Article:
Stacey Isaac Berahzer is a Senior Project Director for the Environmental Finance Center at the University of North Carolina, and works from a satellite office in Georgia.
We recently facilitated the first “Peer2Peer Exchange” where utility officials from ten of our partner water utilities on a Water Research Foundation project shared stories about their financial policies. To get discussions kicked off, we asked folks which came first, the “well-managed, financially sound utility” (the chicken) or the “financial policy” (the egg).
Dayne Batten is a Research Assistant for the EFC and second year MPA student at UNC-Chapel Hill’s School of Government.
NC Local governments surveyed indicated a diversity in policies, ranging from financial incentives for green building projects to regulations affecting alternative energy installations.
Alternative energy facilities, green site design features, and green building techniques (such as those required for LEED certification) are a promising way for citizens, businesses, and governments to minimize the environmental impacts of construction projects. Seizing on these opportunities for environmental responsibility, many local governments have provided incentive programs for green construction in their zoning ordinances. Other governments, seeking to walk a fine line between environmental friendliness and aesthetics, have regulated various features of alternative energy installations. But how many local governments are doing this? And what, specifically, are they doing?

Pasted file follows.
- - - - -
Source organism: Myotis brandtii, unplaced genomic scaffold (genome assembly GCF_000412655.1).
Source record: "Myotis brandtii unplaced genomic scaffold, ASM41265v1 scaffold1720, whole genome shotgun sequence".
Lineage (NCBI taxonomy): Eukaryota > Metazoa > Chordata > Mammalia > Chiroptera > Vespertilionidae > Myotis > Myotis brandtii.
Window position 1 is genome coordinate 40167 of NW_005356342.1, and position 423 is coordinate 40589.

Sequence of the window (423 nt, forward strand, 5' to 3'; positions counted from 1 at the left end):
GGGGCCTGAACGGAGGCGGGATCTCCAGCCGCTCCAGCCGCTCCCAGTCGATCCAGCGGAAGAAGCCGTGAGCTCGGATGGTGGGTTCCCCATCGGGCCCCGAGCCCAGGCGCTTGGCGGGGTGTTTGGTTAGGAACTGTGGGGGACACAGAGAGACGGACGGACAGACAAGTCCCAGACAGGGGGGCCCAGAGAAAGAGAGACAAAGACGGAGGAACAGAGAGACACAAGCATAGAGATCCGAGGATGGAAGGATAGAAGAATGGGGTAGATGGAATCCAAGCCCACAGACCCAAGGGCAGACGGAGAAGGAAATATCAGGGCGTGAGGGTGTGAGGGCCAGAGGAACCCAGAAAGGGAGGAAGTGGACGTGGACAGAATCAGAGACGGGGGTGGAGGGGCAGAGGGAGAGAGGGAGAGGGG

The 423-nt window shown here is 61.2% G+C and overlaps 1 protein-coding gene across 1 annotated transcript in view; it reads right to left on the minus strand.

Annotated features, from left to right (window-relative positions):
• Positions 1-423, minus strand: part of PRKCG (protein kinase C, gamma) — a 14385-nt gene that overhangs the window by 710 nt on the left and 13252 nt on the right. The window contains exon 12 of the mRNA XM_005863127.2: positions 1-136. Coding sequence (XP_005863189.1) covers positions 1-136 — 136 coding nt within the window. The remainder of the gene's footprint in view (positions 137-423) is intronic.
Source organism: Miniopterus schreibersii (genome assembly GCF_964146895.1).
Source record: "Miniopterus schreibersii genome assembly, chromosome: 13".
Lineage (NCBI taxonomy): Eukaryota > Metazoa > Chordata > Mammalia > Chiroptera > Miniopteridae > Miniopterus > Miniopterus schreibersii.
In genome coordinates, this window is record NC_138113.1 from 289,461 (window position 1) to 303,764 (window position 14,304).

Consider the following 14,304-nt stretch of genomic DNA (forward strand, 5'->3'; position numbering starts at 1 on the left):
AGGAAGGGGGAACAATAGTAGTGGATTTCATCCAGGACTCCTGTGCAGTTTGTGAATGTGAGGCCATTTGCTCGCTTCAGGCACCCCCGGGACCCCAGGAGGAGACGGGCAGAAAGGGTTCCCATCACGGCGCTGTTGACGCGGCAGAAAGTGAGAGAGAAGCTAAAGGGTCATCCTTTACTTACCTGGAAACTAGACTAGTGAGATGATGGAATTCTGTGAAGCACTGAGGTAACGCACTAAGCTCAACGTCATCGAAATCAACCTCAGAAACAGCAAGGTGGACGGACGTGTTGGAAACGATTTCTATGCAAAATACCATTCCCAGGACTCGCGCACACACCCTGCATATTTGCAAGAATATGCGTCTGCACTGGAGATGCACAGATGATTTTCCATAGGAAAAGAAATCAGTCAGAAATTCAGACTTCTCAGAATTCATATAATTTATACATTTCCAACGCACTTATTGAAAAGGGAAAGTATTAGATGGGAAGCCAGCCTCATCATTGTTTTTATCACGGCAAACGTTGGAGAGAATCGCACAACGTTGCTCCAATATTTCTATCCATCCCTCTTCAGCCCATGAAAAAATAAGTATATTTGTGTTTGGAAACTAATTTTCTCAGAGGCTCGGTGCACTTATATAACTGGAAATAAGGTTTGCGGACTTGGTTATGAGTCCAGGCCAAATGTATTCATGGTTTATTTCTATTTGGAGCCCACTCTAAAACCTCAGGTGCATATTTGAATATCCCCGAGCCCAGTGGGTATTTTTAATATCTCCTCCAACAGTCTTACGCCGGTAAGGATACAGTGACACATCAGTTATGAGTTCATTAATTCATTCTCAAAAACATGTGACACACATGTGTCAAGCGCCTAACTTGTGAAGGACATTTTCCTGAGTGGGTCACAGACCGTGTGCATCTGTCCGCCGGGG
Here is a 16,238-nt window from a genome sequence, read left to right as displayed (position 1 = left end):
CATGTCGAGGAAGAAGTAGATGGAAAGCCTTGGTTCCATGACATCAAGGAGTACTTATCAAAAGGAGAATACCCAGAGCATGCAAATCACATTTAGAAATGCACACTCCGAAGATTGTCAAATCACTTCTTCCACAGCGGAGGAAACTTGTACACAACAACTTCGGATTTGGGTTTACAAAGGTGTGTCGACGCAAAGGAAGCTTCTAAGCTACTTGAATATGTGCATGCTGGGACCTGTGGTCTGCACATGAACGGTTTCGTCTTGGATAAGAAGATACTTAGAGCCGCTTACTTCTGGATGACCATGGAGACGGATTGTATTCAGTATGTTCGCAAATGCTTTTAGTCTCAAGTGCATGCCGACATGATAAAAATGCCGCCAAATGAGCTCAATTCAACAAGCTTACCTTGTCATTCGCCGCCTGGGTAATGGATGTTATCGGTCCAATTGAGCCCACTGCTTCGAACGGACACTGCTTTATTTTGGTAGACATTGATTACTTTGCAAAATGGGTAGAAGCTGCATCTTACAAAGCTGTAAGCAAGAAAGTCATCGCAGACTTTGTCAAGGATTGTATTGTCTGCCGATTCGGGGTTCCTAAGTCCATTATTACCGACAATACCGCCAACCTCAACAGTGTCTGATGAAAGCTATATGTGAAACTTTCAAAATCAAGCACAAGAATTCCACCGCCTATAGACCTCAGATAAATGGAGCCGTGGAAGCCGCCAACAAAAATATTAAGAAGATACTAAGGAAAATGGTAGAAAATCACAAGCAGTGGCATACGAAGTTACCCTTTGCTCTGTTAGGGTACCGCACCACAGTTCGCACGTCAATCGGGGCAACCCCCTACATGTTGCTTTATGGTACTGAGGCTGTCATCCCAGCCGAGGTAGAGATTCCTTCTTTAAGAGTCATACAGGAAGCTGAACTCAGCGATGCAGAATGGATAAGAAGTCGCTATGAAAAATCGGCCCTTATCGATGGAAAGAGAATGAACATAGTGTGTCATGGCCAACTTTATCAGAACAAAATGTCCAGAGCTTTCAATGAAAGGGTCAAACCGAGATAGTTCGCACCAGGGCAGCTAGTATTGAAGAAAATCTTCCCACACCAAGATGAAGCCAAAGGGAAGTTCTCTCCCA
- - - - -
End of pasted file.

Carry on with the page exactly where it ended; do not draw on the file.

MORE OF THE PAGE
Matt Harris is the Marketing and Outreach Coordinator for the Environmental Finance Center. Adam Parker and Jeff Hughes wrote the paper referenced below, which is available on the Environmental Finance Center website at: http://efc.unc.edu/publications.html#PACE
While watching the presidential debate last night I was particularly struck by one contentious issue that surfaced as a sharp disconnect between the two candidates: the age-old debate between the role of federal government versus the role of state and local governments. Although not entirely surprising to see in a presidential race, the plea by former Massachusetts Governor Mitt Romney for states’ autonomy and President Barack Obama’s fierce defense of federal oversight sounded like two men on soap boxes at the turn of the nineteenth century, perhaps with anti-federalist and federalist papers respectively in hand. So it’s fitting to post today about a financial tool for clean energy that remains beholden to the variance in policy landscapes across states.
Guest author Peiffer Brandt is Chief Operating Officer at Raftelis Financial Consultants.
“With our concerted conservation efforts, our focus on local water supply development, and the recession . . . we’re selling a lot less water than we originally anticipated,” said Maureen Stapleton, General Manager of the San Diego County Water Authority on July 26th. This is by no means a challenge unique to San Diego County—trying economic times and declining per capita usage have required utilities across the country to take a number of steps to maintain financial sufficiency.
The Water Works Board of the City of Birmingham (Board) has been particularly successful in combatting these challenges through the use of financial goals and policies, which guide the financial operations of the utility. As noted in a previous post, there are a number of different approaches available to utilities. Implementing and following the policies described below has helped the Board to not only maintain financial sufficiency, but to improve its financial situation such that it received a ratings upgrade from Moody’s during nationally and regionally challenging financial times.